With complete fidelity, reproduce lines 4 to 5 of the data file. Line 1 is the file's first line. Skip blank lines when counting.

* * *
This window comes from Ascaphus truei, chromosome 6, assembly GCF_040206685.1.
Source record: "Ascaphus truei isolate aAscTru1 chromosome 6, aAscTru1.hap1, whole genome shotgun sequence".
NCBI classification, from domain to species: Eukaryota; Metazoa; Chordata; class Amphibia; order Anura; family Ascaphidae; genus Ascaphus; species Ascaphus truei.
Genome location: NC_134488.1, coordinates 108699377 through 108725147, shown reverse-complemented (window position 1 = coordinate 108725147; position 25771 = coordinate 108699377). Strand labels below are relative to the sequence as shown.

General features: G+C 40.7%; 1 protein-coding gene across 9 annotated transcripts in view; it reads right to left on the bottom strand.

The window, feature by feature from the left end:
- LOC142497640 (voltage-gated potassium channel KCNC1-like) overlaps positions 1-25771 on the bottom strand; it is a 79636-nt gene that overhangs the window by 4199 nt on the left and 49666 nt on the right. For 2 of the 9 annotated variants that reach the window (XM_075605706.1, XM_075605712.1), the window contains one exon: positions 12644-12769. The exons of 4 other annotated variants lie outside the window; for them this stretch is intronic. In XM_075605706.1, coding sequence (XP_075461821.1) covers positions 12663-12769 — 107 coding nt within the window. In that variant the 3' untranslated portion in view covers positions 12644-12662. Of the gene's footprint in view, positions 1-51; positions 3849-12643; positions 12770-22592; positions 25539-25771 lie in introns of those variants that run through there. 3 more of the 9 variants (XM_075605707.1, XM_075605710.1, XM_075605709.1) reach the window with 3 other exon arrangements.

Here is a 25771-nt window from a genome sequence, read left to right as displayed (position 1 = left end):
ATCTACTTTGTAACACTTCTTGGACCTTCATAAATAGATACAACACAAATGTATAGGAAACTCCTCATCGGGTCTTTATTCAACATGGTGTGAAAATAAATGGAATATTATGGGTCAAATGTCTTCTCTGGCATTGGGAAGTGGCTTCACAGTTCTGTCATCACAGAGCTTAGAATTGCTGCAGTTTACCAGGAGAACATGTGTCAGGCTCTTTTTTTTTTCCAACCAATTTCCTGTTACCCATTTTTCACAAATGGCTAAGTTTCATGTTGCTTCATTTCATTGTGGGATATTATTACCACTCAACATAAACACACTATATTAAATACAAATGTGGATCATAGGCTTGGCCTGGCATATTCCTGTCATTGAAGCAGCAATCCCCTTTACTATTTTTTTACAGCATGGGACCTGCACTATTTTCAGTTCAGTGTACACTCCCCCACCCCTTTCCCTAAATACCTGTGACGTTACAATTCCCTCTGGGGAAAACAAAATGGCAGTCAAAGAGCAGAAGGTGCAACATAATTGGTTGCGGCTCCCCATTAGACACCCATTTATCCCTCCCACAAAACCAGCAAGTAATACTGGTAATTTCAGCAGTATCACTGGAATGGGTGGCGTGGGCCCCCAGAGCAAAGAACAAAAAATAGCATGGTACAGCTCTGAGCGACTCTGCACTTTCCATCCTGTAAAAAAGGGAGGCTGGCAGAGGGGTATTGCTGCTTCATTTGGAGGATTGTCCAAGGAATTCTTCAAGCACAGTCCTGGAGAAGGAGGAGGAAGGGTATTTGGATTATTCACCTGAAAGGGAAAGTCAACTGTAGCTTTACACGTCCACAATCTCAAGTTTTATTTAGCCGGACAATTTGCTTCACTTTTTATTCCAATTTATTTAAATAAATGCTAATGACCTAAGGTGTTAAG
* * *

Genome location: NC_134488.1, coordinates 108699377 through 108725147, shown reverse-complemented (window position 1 = coordinate 108725147; position 25771 = coordinate 108699377). Strand labels below are relative to the sequence as shown.

General features: G+C 40.7%; 1 protein-coding gene across 9 annotated transcripts in view; it reads right to left on the bottom strand.